Just found this excellent article by Phil Gilbert.
Key insight: "BPEL is orthogonal to the problem-space of managing business processes, and of becoming more process-centric as a business."
Can't argue with that.
I think the IBM toolset fits quite nicely into the world Phil describes. I'm often asked why we have a tool called WebSphere Business Modeler, which can generate BPEL and a separate tool called WebSphere Integration Developer, which can also generate BPEL.
Phil's article is probably the best explanation I've seen to date: BPM is not the same as BPEL. You can do a business process modeling exercise or implement a business process management project (or programme) without touching a single piece of runtime software. A tool (such as WebSphere Business Modeler) provides huge value in such situations (simple modeling environment, simulations, reports, team support, etc, etc).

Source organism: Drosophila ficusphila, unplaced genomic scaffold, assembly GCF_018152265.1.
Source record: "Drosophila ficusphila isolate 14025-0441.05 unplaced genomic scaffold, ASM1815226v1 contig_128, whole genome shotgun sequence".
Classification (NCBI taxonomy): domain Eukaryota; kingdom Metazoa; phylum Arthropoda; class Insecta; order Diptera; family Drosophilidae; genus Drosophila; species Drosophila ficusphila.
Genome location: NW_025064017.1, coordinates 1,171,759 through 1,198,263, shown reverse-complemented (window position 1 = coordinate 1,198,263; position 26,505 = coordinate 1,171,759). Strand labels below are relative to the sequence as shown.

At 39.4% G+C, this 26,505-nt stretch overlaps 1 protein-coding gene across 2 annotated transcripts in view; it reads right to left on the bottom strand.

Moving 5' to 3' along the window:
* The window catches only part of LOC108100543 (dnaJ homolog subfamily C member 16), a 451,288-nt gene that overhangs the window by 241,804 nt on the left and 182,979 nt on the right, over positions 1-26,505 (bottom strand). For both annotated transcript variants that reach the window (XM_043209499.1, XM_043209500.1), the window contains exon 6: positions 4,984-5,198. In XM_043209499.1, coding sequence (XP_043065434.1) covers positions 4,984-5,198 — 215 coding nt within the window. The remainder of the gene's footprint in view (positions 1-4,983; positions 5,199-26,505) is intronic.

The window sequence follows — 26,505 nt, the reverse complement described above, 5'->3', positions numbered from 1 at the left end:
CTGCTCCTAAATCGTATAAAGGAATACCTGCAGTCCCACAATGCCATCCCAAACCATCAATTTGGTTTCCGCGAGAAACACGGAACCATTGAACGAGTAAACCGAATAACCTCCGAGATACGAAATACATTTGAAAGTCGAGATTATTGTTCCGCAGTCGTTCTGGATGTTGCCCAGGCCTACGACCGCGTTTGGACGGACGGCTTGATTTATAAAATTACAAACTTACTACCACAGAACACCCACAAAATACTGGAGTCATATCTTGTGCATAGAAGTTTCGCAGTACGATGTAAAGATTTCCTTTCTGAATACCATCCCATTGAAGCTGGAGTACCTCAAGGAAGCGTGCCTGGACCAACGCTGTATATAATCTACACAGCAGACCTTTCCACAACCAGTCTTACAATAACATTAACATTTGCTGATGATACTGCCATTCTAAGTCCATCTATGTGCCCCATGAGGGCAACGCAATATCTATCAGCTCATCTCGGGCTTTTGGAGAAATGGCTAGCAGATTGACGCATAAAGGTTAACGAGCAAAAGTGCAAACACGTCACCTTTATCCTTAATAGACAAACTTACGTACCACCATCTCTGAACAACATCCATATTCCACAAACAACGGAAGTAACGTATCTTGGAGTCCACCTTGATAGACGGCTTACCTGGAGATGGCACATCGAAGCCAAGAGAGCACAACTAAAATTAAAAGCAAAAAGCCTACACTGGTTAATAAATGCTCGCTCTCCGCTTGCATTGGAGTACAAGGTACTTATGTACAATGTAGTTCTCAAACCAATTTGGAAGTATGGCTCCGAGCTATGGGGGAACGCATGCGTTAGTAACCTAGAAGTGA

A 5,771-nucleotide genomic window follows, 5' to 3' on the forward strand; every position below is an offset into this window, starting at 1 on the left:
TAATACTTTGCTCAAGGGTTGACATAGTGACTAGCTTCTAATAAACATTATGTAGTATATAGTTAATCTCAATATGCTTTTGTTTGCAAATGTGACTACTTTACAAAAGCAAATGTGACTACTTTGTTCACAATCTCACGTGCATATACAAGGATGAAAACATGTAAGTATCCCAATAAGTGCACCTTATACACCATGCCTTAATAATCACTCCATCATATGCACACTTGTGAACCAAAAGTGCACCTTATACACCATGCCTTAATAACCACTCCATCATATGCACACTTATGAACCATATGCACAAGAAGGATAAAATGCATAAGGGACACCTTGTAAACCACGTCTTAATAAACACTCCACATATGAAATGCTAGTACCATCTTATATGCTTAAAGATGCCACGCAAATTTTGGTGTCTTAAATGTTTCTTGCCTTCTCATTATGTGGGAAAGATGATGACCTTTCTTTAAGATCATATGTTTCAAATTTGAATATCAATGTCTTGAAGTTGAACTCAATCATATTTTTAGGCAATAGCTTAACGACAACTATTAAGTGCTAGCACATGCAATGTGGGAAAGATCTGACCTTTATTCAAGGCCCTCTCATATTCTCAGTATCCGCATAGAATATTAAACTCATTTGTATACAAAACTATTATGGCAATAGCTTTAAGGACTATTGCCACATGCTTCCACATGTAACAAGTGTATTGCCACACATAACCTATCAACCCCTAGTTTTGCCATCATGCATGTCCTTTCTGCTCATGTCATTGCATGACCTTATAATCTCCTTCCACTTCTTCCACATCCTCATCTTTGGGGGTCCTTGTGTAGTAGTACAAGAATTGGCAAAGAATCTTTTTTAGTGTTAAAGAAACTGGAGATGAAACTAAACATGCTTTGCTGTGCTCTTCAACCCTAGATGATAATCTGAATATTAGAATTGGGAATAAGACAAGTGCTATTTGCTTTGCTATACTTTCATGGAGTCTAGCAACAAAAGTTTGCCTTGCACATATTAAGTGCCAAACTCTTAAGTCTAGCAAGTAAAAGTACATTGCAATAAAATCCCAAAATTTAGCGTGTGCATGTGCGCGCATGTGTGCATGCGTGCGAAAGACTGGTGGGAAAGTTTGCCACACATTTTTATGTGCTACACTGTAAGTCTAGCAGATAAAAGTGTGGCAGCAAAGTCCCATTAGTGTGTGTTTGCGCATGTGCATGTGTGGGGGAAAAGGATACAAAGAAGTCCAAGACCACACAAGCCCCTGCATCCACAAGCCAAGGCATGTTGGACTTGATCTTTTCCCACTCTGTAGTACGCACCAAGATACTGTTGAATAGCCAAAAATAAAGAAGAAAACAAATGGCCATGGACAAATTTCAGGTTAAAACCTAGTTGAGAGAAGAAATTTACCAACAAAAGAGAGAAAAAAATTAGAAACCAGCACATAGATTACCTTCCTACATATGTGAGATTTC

But... if your analysis determines that some sort of automation is required then we do have a piece of runtime software for process automation (WebSphere Process Server) and yes... it executes BPEL. The tooling for this middleware is WebSphere Integration Developer.
Rather nicely, in Modeler you can identify the portions of a process that needs to be automated and push that down into Integration Developer, where the techies can wire it into the fabric of your enterprise. But, as Phil ably points out, BPM is far bigger than BPEL.